Name Change at Ryerson University = Name Change of Allahabad
7th June 2021 – The discovery of the remains of 215 indigenous children at a former residential school site in Kamloops, B.C., has led to national shame and uproar across Canada. Yet again, Canada is being reminded of its dark history when thousands of children from the indigenous community were killed in the name of ‘being brought to civilization’.
At Ryerson University, the demonstrations have ramped up and many students, faculty members and indigenous groups are advocating a name change for the university. The university has been named after Egerton Ryerson, who is known as the architect for the Indian Residential School system in Canada in the 1800s. He was a member of the Methodist Church of the time and formalized education for the First Nations as per ‘Christian principles, feelings and habits’.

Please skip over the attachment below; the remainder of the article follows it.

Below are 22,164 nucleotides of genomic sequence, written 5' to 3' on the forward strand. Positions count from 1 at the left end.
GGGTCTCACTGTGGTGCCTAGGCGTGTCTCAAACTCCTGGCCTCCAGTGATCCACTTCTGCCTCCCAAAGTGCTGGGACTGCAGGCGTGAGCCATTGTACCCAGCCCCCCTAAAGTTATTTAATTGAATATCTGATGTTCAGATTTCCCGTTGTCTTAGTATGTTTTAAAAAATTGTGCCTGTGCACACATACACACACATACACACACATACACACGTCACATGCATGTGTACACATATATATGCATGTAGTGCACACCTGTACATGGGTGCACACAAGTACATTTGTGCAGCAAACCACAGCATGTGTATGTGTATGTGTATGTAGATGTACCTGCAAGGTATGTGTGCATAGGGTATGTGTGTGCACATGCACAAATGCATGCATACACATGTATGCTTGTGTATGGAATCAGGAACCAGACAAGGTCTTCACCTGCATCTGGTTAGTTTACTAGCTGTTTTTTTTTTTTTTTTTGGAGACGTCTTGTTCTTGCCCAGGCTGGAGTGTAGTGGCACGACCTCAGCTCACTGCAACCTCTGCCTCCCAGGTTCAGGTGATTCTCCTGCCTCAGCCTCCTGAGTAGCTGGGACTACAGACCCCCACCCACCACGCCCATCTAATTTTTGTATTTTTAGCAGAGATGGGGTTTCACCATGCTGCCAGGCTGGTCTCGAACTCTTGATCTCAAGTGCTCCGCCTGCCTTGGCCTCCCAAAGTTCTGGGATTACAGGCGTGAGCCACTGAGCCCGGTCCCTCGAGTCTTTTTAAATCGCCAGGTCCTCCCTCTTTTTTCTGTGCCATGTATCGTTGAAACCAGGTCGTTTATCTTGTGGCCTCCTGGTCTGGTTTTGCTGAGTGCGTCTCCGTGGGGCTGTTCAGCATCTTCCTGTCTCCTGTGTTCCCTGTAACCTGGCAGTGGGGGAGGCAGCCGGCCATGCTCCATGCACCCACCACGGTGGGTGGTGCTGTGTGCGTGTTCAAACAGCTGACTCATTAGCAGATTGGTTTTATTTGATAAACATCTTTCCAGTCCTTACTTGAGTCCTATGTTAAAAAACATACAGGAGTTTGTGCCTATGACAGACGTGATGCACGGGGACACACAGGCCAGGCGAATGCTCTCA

Such name changes are not new in the modern world. Names of many cities, towns, roads and streets have been changed across the world. You might be surprised to see the list – New York (USA) was earlier New Amsterdam, St. Petersburg (Russia) was earlier Leningrad, Harare (Zimbabwe) was earlier known as Salisbury, Kitchener (Ontario) was known as Berlin until 1916 and many more. The second half of the 20th century saw many such changes after the end of the colonial era.
Unfortunately, in India, such name changes of the places have drawn negative media not only within India, but also internationally. When, in 2018, the name of Allahabad was changed back to its original name, Prayagraj, the ruling government in the province had to face flak of the media and was ridiculed for this decision. Big media houses across the globe covered the story and posed it as a regressive step. Some even called it anti-Muslim. On similar lines, Aurangzeb Road in Delhi was changed to Dr. APJ Abdul Kalam Road in November 2014.
The grounds on which the Hindu community is seeking name change of places named after colonials and invaders in India are identical to the name change situation at Ryerson University. It is an important step towards Truth and Reconciliation.